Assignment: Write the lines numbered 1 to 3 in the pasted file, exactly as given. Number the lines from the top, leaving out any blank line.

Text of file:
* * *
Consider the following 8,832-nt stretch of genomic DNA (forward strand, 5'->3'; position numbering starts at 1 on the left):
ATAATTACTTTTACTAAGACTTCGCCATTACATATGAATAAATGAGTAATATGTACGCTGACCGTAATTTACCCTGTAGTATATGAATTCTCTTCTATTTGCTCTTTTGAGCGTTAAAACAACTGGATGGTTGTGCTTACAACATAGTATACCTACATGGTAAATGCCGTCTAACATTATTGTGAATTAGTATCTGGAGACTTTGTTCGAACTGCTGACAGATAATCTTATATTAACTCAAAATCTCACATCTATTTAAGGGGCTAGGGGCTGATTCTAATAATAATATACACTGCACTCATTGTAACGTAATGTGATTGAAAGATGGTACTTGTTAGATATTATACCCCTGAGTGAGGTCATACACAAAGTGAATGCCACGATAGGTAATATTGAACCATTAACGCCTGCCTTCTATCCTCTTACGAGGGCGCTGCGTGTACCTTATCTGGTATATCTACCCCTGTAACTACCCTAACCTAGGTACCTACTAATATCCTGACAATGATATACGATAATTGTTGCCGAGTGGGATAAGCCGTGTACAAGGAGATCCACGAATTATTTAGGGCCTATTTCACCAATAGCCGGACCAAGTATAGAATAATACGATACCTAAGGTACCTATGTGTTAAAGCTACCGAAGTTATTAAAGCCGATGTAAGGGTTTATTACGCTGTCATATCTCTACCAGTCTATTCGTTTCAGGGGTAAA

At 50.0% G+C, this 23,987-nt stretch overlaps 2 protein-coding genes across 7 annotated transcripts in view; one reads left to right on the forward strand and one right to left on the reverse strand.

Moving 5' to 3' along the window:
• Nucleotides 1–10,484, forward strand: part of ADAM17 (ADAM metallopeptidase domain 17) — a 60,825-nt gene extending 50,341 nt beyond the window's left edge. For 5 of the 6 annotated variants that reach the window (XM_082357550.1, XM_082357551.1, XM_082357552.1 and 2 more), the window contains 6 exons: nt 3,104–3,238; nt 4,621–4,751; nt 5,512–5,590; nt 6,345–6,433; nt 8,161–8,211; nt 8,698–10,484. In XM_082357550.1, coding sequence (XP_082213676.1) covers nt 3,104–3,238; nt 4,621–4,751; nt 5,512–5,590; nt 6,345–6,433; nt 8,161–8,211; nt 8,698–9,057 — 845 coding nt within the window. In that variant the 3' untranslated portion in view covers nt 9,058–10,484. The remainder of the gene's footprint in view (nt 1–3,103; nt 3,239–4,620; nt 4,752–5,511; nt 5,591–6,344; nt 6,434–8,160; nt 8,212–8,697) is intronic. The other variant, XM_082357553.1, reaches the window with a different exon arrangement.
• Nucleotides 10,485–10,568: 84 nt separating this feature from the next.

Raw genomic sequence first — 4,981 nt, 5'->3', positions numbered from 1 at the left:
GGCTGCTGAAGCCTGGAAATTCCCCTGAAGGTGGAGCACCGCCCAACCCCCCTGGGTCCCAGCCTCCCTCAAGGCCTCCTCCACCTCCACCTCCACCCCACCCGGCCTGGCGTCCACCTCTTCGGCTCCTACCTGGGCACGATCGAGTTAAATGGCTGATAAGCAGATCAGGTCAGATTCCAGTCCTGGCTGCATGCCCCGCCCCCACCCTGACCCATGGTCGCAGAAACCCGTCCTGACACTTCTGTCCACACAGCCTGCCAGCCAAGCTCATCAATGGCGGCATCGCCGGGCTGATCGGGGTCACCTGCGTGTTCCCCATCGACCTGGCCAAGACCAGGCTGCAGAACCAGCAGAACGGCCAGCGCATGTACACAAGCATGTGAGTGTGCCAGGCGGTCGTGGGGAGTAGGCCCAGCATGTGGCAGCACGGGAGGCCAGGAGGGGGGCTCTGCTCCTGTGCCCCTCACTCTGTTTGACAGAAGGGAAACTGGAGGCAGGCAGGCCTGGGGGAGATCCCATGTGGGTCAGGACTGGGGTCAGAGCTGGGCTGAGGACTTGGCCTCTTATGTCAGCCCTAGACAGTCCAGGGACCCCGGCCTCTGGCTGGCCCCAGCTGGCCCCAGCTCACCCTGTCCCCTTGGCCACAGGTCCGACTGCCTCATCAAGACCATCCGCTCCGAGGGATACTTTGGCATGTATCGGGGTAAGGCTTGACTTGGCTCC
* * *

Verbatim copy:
Consider the following 8,832-nt stretch of genomic DNA (forward strand, 5'->3'; position numbering starts at 1 on the left):
ATAATTACTTTTACTAAGACTTCGCCATTACATATGAATAAATGAGTAATATGTACGCTGACCGTAATTTACCCTGTAGTATATGAATTCTCTTCTATTTGCTCTTTTGAGCGTTAAAACAACTGGATGGTTGTGCTTACAACATAGTATACCTACATGGTAAATGCCGTCTAACATTATTGTGAATTAGTATCTGGAGACTTTGTTCGAACTGCTGACAGATAATCTTATATTAACTCAAAATCTCACATCTATTTAAGGGGCTAGGGGCTGATTCTAATAATAATATACACTGCACTCATTGTAACGTAATGTGATTGAAAGATGGTACTTGTTAGATATTATACCCCTGAGTGAGGTCATACACAAAGTGAATGCCACGATAGGTAATATTGAACCATTAACGCCTGCCTTCTATCCTCTTACGAGGGCGCTGCGTGTACCTTATCTGGTATATCTACCCCTGTAACTACCCTAACCTAGGTACCTACTAATATCCTGACAATGATATACGATAATTGTTGCCGAGTGGGATAAGCCGTGTACAAGGAGATCCACGAATTATTTAGGGCCTATTTCACCAATAGCCGGACCAAGTATAGAATAATACGATACCTAAGGTACCTATGTGTTAAAGCTACCGAAGTTATTAAAGCCGATGTAAGGGTTTATTACGCTGTCATATCTCTACCAGTCTATTCGTTTCAGGGGTAAA

At 50.0% G+C, this 23,987-nt stretch overlaps 2 protein-coding genes across 7 annotated transcripts in view; one reads left to right on the forward strand and one right to left on the reverse strand.